The nitrogen used should be a quick-release nitrogen (N) fertilizer with a small amount or no phosphorus (P) or potassium (K). Ammonium sulfate (~21% N), ammonium nitrate (33%N), and urea (~46% N) are ideal as they do not contain P or K. Slow-release products are not appropriate at this time of year. Two pound of N should be applied over every one-thousand square foot area of lawn. This recommendation means applying about ten pounds of ammonium sulfate, six pounds of ammonium nitrate, or four pounds of urea per one-thousand square feet of lawn. The goal is to provide a quick source of nitrogen to increase rooting depth and increase carbohydrate storage. This creates a healthier lawn more resistant to winter, spring, and summer disease and insect pests. If your lawn is a warm-season grass such as buffalograss you are out of luck as this procedure does not work on these grasses. If your lawn is Kentucky bluegrass, tall fescue, or perennial ryegrass applying two pounds of nitrogen at this time of year is what you should be doing.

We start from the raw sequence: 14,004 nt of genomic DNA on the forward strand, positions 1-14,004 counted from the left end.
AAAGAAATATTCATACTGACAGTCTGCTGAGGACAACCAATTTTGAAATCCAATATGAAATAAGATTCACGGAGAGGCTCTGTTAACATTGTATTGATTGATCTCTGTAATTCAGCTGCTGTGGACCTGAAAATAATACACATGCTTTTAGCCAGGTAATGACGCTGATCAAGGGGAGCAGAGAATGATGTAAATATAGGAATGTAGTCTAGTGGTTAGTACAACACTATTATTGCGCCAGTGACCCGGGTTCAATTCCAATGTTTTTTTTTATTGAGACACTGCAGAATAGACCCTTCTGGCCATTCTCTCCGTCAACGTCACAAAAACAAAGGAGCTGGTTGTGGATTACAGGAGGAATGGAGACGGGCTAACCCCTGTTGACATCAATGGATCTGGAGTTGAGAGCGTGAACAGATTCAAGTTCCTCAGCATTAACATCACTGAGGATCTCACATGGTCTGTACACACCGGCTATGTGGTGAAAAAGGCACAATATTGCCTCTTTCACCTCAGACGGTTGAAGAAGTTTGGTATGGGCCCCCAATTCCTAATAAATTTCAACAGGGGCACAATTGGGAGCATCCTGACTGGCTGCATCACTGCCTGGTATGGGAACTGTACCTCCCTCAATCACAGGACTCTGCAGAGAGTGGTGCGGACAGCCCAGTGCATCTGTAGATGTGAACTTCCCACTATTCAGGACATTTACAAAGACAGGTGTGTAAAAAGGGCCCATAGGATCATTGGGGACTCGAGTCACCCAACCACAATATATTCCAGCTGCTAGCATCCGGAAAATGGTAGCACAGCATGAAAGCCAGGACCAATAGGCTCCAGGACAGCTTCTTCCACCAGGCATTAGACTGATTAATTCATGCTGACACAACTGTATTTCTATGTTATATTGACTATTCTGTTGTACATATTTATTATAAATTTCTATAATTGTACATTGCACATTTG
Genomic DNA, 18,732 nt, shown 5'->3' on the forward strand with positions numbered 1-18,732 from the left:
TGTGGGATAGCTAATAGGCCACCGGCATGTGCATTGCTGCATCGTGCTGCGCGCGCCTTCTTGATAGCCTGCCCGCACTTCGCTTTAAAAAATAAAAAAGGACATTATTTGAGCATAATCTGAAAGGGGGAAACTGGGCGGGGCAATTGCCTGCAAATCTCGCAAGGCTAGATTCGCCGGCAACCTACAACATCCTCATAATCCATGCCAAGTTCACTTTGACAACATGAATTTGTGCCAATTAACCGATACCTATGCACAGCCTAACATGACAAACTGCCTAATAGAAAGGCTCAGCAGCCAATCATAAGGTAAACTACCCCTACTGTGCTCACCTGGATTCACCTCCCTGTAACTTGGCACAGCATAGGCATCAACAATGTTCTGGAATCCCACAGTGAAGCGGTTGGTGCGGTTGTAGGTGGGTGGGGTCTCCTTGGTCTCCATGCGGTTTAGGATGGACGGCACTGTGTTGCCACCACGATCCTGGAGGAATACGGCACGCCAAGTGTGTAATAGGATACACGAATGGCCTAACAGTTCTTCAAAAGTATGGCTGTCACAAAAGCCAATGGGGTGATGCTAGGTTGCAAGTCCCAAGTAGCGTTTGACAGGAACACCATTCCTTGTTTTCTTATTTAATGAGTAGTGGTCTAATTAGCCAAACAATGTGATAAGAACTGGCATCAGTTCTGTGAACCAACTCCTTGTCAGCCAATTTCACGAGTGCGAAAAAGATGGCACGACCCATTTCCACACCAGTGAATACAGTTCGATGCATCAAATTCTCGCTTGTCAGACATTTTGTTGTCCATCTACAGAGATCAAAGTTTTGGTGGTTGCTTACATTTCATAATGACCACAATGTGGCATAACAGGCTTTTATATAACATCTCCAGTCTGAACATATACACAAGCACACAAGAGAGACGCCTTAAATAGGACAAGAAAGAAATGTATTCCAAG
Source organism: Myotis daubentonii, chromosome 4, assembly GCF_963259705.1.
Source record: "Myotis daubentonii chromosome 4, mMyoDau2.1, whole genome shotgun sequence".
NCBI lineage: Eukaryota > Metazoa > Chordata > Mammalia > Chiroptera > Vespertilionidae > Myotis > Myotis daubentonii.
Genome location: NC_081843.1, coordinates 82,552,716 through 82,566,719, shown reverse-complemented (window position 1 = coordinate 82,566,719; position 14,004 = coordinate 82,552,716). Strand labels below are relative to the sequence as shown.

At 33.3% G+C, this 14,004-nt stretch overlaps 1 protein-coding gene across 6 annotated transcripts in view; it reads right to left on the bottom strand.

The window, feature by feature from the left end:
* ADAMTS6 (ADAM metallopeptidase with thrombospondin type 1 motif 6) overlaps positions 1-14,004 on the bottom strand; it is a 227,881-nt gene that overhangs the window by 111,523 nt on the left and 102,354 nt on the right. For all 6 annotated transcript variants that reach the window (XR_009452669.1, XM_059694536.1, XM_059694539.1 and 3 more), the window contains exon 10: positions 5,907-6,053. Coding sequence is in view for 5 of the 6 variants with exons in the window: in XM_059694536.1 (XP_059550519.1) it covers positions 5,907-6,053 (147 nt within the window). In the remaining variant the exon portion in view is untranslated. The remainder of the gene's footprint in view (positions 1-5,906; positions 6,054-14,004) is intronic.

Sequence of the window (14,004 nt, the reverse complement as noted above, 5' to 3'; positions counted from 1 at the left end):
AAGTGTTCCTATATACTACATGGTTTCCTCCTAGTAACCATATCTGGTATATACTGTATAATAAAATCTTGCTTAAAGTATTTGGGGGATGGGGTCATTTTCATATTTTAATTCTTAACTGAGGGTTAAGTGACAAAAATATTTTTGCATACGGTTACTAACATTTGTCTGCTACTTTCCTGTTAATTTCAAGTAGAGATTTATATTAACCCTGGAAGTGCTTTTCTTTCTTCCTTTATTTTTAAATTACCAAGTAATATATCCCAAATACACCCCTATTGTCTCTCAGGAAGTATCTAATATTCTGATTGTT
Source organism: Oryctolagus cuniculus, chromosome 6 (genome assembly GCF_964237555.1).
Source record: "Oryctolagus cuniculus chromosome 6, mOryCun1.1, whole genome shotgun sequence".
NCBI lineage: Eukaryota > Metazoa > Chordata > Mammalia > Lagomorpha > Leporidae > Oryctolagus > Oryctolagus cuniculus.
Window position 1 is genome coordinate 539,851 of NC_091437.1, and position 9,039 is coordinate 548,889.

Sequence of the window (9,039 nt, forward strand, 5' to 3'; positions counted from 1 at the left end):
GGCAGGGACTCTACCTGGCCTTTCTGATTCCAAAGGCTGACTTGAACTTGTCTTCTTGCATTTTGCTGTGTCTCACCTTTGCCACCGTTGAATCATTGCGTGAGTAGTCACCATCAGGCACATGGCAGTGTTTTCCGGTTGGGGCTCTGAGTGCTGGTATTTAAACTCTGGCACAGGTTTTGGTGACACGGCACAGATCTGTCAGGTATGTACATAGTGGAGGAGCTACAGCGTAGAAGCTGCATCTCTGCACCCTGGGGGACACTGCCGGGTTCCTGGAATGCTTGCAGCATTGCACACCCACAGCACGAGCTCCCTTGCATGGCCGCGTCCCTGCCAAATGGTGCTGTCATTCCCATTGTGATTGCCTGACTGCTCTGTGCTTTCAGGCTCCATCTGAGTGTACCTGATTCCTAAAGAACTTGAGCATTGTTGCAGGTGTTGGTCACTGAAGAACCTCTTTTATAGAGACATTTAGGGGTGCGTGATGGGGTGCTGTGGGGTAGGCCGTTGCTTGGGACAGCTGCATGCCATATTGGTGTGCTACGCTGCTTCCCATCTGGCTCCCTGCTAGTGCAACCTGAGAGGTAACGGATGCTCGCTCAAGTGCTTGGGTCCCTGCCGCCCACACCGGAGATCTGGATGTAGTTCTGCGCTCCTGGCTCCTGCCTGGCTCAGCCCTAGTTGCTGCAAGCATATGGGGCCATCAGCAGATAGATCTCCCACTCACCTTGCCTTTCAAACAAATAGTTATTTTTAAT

Watering is critical to dissolve the fertilizer and move it into the roots of the grass. If your soil is the typical silt clay loam common to the valleys of western Colorado you should water your lawn for fifteen minutes if you have pop-up spray sprinklers, or fifty minutes if your sprinkler system has impact or rotary stream nozzles. Split these times in half with an hour between each watering to ensure the water penetrates the soil and doesn’t run off the lawn.
To learn more about this Late Season Fertilization program go to my web page at: http://www.coopext.colostate.edu/TRA/PLANTS/turf-lsf.shtml.